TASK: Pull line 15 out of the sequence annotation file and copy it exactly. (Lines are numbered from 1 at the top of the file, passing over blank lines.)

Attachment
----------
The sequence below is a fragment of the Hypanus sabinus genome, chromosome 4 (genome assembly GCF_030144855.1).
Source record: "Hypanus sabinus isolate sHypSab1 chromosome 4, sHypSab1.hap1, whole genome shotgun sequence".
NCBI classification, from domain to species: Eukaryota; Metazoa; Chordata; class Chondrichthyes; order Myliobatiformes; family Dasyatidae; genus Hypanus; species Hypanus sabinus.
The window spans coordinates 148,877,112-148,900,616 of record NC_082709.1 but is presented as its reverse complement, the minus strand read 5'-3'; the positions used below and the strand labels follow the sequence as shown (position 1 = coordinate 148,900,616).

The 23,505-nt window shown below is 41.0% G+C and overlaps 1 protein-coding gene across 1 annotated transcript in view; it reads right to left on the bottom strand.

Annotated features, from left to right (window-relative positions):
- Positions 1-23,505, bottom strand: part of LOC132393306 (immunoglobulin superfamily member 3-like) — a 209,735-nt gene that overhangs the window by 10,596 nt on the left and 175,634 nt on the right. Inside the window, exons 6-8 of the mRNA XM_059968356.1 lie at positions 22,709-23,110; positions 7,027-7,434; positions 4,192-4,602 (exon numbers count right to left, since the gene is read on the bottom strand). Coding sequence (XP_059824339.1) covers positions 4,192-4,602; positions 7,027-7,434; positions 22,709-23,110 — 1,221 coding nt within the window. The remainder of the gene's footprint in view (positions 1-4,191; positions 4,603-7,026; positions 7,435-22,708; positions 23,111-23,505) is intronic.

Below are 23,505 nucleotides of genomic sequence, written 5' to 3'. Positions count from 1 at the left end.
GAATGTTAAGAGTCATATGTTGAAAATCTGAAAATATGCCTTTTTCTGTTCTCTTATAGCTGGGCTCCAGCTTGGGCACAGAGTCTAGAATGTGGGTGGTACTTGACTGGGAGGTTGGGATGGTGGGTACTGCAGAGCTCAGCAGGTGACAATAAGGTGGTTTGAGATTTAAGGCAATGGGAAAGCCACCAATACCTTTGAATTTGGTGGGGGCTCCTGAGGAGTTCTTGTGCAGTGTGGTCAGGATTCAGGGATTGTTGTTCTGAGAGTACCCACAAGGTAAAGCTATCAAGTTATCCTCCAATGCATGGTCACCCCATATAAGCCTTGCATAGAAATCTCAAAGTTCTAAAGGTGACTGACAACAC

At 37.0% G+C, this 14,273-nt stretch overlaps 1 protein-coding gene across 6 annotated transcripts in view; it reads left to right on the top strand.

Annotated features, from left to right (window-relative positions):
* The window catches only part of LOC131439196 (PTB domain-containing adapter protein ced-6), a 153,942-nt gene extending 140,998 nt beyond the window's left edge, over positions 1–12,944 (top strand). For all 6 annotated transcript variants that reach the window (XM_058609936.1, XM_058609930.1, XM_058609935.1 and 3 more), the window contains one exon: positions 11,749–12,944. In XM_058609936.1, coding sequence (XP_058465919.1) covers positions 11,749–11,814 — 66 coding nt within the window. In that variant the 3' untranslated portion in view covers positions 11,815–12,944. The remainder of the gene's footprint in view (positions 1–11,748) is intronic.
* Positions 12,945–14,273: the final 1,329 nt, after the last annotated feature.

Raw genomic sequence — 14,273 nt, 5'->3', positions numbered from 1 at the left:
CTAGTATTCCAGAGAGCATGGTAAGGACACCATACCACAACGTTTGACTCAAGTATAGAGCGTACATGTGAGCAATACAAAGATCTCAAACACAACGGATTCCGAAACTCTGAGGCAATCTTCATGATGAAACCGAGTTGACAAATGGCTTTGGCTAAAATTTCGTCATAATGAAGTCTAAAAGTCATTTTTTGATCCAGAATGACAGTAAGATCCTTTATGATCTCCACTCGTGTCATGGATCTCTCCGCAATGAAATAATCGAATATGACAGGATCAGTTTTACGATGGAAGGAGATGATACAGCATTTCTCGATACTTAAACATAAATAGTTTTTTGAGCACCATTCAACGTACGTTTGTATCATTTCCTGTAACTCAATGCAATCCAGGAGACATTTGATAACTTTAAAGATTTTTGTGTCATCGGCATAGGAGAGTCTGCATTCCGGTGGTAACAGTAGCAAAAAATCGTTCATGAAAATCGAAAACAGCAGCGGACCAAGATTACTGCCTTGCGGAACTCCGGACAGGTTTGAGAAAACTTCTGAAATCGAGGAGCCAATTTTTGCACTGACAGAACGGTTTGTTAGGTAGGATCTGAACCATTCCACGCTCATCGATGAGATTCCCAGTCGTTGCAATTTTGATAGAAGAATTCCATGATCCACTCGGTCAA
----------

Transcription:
CTAGTATTCCAGAGAGCATGGTAAGGACACCATACCACAACGTTTGACTCAAGTATAGAGCGTACATGTGAGCAATACAAAGATCTCAAACACAACGGATTCCGAAACTCTGAGGCAATCTTCATGATGAAACCGAGTTGACAAATGGCTTTGGCTAAAATTTCGTCATAATGAAGTCTAAAAGTCATTTTTTGATCCAGAATGACAGTAAGATCCTTTATGATCTCCACTCGTGTCATGGATCTCTCCGCAATGAAATAATCGAATATGACAGGATCAGTTTTACGATGGAAGGAGATGATACAGCATTTCTCGATACTTAAACATAAATAGTTTTTTGAGCACCATTCAACGTACGTTTGTATCATTTCCTGTAACTCAATGCAATCCAGGAGACATTTGATAACTTTAAAGATTTTTGTGTCATCGGCATAGGAGAGTCTGCATTCCGGTGGTAACAGTAGCAAAAAATCGTTCATGAAAATCGAAAACAGCAGCGGACCAAGATTACTGCCTTGCGGAACTCCGGACAGGTTTGAGAAAACTTCTGAAATCGAGGAGCCAATTTTTGCACTGACAGAACGGTTTGTTAGGTAGGATCTGAACCATTCCACGCTCATCGATGAGATTCCCAGTCGTTGCAATTTTGATAGAAGAATTCCATGATCCACTCGGTCAA